To add a video component to the story, my cameraman and I also traveled to Hopi country, to shoot a round-up. South of Second Mesa, Max and his crew were setting up the portable corral and unloading their horses. As we prepared our equipment for videotaping, we were told to look in the distance. Wild horses were spilling over the horizon and away, horses that had been feral for decades if not centuries. The day’s work was to gather cows. “Those horses,” one man said, “you can’t catch ’em. They turn and fight.” In eastern Montana in the 1930s, feral horses were called “canners” and were caught to become ingredients in cans of dog food, after a short stay at Chicago slaughterhouses. These canners had such a fate due to the mechanization of the big wheat farms, where large teams of horses were no longer needed. They were just cut loose, their muscles no longer useful for power, but for protein further down the food chain. The iconic steed was no more, subject to the heresy of ruthless economics. When we spoon out ground horsemeat for our domesticated canines, do we shiver in disgust, or do we casually accept the Darwinian hierarchy?

When I travel to our seven Historic Sites, I take different routes now and then to make the long drives more interesting. Going from Santa Fe to Lincoln, I’ll head directly south to Duran, turn right on Highway 54, and on to Carrizozo. You pass tiny Ancho before long. From the highway, the rough terrain that embraces Ancho is right out of a Hollywood western. Having already driven for three hours, bored and alone, I imagine riding horseback into Ancho—and I don’t ride horses. (The last time was in a snowy forest outside Banff. No thanks.) I sit astride my imaginary steed and conjure up the West when it was full of lone riders, mysterious and menacing, with a Zen gleam in their eye and tobacco spittle in their whiskers, chewing on a cigar stub, a piece of jerky, or a smoky mastication of both, entertaining vague notions of some destination or other, and some mission to complete.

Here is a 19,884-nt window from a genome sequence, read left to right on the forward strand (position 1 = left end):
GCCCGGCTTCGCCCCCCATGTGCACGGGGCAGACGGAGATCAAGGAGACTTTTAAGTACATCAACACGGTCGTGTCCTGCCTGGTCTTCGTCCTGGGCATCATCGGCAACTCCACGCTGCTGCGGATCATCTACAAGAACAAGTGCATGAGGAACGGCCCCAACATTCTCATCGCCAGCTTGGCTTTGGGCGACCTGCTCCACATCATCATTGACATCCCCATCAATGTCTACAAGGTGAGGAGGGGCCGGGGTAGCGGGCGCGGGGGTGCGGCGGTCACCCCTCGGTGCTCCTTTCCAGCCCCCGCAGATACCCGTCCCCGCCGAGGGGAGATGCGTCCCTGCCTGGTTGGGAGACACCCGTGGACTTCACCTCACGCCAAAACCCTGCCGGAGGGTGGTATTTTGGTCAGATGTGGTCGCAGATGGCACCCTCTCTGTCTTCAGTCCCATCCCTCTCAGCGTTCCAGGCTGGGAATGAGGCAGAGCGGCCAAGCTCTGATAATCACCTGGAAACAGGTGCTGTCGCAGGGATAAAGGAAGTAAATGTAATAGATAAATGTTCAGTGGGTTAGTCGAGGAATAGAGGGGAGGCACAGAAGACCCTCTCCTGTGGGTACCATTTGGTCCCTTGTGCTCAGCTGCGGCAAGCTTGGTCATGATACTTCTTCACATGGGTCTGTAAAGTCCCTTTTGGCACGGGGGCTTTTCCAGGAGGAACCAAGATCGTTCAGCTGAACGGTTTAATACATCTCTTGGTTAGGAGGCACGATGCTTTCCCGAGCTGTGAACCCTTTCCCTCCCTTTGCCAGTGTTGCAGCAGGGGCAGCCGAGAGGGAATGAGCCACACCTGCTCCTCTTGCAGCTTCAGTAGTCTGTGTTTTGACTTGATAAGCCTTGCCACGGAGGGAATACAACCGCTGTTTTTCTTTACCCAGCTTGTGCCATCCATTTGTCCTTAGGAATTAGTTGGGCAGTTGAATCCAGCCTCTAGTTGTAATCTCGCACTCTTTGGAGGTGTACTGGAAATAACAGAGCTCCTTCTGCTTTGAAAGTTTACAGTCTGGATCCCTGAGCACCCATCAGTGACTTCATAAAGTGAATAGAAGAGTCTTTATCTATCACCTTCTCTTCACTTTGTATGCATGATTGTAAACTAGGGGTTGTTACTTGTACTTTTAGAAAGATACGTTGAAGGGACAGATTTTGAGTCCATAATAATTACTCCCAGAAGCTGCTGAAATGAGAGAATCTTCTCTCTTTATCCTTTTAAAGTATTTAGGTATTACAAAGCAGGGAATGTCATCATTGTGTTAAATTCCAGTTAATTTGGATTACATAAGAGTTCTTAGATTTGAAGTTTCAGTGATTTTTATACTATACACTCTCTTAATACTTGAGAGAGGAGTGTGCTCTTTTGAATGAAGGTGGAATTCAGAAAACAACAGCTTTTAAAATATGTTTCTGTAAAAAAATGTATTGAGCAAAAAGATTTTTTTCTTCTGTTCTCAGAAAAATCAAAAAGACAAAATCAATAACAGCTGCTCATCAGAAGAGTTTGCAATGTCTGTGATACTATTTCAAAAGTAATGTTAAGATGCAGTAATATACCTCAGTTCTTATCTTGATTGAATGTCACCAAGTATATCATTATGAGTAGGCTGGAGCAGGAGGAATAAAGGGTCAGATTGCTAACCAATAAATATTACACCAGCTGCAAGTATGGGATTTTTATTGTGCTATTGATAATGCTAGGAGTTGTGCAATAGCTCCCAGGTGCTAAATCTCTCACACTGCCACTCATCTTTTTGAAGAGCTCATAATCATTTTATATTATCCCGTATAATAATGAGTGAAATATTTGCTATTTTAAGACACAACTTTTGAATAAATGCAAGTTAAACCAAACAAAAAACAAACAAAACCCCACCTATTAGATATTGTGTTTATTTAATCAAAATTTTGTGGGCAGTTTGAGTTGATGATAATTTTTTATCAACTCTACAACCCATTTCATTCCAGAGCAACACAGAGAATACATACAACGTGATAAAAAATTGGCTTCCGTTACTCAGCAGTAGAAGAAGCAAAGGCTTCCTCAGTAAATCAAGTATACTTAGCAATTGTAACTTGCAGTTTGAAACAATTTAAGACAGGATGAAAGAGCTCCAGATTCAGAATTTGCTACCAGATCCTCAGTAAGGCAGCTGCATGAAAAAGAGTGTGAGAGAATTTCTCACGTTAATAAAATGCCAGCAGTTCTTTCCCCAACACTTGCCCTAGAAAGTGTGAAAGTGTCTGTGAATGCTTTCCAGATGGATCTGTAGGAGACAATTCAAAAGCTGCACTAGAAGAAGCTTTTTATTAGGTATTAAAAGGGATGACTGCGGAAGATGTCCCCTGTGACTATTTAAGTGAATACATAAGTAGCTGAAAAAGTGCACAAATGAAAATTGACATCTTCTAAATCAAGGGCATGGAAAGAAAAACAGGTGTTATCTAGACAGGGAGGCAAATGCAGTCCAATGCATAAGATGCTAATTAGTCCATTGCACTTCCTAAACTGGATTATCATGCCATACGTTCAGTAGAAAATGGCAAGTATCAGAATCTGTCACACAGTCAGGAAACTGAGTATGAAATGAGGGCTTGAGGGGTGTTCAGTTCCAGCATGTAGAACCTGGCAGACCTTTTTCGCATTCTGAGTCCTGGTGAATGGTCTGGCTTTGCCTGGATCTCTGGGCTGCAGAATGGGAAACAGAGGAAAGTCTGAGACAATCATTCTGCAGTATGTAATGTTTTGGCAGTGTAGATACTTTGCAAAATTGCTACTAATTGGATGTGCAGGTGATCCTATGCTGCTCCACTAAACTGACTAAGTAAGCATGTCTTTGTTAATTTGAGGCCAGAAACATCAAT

Horses and livestock are also on my mind when I’m at work, on Museum Hill. Adjacent to the Stewart L. Udall Center for Museum Resources is a life-sized sculpture by Sonny Rivera, Journey’s End. In one robust assemblage of people and animals, Rivera captured the exhaustion and the elation of traveling the Santa Fe Trail. Six mules struggle with the heavy wagon; one of them is about to give out. Two mounted muleskinners urge them on for the last mile down to the plaza. A Puebloan woman observes the commotion, uncertain of what all this means for her way of life. A settler’s kid and his dog romp excitedly. It is a vignette, a frozen moment of the thousands of moments that roll up into New Mexico history. It’s cowboys and Indians and latent heresies of time and place, coming together at a pivotal instant.

I often regard Journey’s End on my way down the paved Santa Fe Trail to my regular lunch spot, the silver Le Pod food trailer across from Kaune’s Market. I joke with chef Jean-Luc that he needs to prepare American onion soup—enough of this French stuff. I don’t ask him if he’ll ever put horse on the menu. In Santa Fe, he might get the crepe pounded out of him.

Richard Sims is the director of New Mexico Historic Sites. He has degrees in anthropology from the University of Oregon and English from Northern Arizona University–Flagstaff. He has managed museums in Arizona, California, Colorado, and Montana. Several of his weekly newspaper columns in Prescott, Arizona, were devoted to humor, enough so that he was the special guest on Michael Feldman’s NPR program, “What Do You Know?” some years back.